MPH student receives Lavender Impactful Student Activist Award 

CJ Mandell A photo of CJ with arms crossed and angled to the right in front of a slightly blurred background of a green leafy plant with bright pink bunches of flowers. They are wearing a black collared long-sleeve shirt with a pattern of gold dots and buttons and smiling while making eye contact with the camera.
CJ Mandell, Lavender Award Winner

CJ Mandell, Master of Public Health student, was honored with the Impactful Student Activist Award at the Lavender Awards, which celebrates contributions to the LGBTQ+ community. They were recognized for their mentorship as part of Mason’s LGBTQ+ Peer Mentoring program and contributions organizing the university’s Transgender Day of Remembrance event.  

“There are many reasons to be active in the community. When it comes to the LGBTQ+ community, this is a group that is facing political and social backlash that impacts our quality of life. There are people of various backgrounds that face marginalization within the systems that exist, and we should all be committed to recognizing and dismantling these structures. Activism can help create a better world, but it requires us to maintain hope and motivation to do the work needed to get there,” said Mandell.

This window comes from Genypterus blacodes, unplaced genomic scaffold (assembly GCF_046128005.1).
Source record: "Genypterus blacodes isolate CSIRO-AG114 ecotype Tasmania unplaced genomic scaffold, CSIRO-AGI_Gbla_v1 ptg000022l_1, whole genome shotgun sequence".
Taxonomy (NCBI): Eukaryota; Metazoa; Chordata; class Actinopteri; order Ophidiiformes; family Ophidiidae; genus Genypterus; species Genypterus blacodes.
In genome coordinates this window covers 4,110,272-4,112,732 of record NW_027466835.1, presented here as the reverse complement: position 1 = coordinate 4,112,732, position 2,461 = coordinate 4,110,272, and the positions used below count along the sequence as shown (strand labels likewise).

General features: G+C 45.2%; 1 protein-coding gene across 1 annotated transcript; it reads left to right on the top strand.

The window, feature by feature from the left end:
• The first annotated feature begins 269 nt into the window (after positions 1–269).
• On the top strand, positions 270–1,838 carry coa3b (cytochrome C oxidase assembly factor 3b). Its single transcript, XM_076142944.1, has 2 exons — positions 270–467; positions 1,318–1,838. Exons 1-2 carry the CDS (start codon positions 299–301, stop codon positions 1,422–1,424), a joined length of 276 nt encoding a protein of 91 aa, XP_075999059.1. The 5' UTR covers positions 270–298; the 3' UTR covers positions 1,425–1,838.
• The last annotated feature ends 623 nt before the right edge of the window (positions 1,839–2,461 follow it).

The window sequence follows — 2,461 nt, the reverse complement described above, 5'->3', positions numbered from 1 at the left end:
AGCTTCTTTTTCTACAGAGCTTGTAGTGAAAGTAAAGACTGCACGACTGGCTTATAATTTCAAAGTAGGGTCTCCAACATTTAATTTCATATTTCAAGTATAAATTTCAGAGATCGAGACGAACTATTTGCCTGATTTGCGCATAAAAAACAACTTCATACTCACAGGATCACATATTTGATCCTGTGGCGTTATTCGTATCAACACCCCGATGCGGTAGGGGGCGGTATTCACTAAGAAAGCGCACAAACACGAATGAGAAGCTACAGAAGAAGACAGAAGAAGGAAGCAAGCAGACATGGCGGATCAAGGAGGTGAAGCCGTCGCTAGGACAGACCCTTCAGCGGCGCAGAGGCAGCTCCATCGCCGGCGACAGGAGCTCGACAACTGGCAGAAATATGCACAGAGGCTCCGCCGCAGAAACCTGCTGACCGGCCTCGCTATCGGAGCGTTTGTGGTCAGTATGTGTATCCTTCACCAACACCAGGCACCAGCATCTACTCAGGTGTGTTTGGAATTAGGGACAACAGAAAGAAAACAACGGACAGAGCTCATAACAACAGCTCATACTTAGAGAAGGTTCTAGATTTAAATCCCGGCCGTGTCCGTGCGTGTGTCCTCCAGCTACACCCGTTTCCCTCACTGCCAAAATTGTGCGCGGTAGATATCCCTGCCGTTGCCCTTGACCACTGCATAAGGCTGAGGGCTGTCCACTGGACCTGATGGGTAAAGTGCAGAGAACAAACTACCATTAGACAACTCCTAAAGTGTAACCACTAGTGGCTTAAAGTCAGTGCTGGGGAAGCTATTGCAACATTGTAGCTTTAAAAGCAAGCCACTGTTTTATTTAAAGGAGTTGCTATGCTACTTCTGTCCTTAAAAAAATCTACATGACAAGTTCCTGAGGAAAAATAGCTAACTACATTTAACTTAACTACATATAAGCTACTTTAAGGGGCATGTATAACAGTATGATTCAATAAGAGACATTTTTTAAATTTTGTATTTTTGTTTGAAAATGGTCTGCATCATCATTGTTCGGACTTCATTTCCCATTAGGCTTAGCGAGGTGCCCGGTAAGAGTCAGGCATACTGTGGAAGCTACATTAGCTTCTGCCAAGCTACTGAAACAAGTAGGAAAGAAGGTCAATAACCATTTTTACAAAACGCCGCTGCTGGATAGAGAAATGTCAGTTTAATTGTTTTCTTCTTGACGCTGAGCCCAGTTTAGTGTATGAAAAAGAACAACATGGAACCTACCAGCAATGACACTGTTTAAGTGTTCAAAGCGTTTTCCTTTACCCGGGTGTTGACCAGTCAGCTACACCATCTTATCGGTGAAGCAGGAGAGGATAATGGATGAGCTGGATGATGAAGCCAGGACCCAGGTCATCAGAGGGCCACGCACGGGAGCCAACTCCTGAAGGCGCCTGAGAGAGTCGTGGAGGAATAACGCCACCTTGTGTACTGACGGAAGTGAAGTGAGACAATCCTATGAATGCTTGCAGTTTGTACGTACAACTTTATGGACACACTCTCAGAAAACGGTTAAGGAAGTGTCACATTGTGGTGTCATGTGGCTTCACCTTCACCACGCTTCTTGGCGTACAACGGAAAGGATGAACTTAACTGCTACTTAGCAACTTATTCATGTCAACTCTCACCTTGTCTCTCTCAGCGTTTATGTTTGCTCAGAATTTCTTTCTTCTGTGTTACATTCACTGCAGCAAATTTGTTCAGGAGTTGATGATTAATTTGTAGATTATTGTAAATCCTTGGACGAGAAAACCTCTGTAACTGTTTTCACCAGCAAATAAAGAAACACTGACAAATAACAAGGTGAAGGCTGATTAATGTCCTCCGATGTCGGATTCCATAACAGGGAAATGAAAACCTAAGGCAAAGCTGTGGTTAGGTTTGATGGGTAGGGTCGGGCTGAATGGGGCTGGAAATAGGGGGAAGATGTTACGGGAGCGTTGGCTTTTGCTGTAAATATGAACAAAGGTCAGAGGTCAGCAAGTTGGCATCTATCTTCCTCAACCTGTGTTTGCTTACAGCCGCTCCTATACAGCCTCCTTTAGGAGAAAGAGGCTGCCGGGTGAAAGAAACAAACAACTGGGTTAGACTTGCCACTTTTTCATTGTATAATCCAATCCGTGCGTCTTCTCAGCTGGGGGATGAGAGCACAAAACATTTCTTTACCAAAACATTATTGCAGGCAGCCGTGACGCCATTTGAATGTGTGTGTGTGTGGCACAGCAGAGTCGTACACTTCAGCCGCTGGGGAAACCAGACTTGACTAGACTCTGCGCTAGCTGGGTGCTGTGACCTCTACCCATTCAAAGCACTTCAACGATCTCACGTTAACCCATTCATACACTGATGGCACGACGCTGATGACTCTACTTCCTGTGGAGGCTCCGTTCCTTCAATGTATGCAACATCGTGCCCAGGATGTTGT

With their MPH, Mandell wants to improve health outcomes for underresourced groups and regions by discovering health gaps, engaging in research, and developing solutions. 

“Currently there is a need for LGBTQ+ health and social support services, especially for younger people with fewer resources. Empowering all individuals to be able to express themselves, live freely, and have access to appropriate health care is the way that this activism can create real impact and cultural shifts towards acceptance and support for all people,” said Mandell. “Right now, community engagement starts at a smaller, local level within Mason but eventually this research can support funding requests for programs that fill needs for queer people across the state in areas with disparities in care.”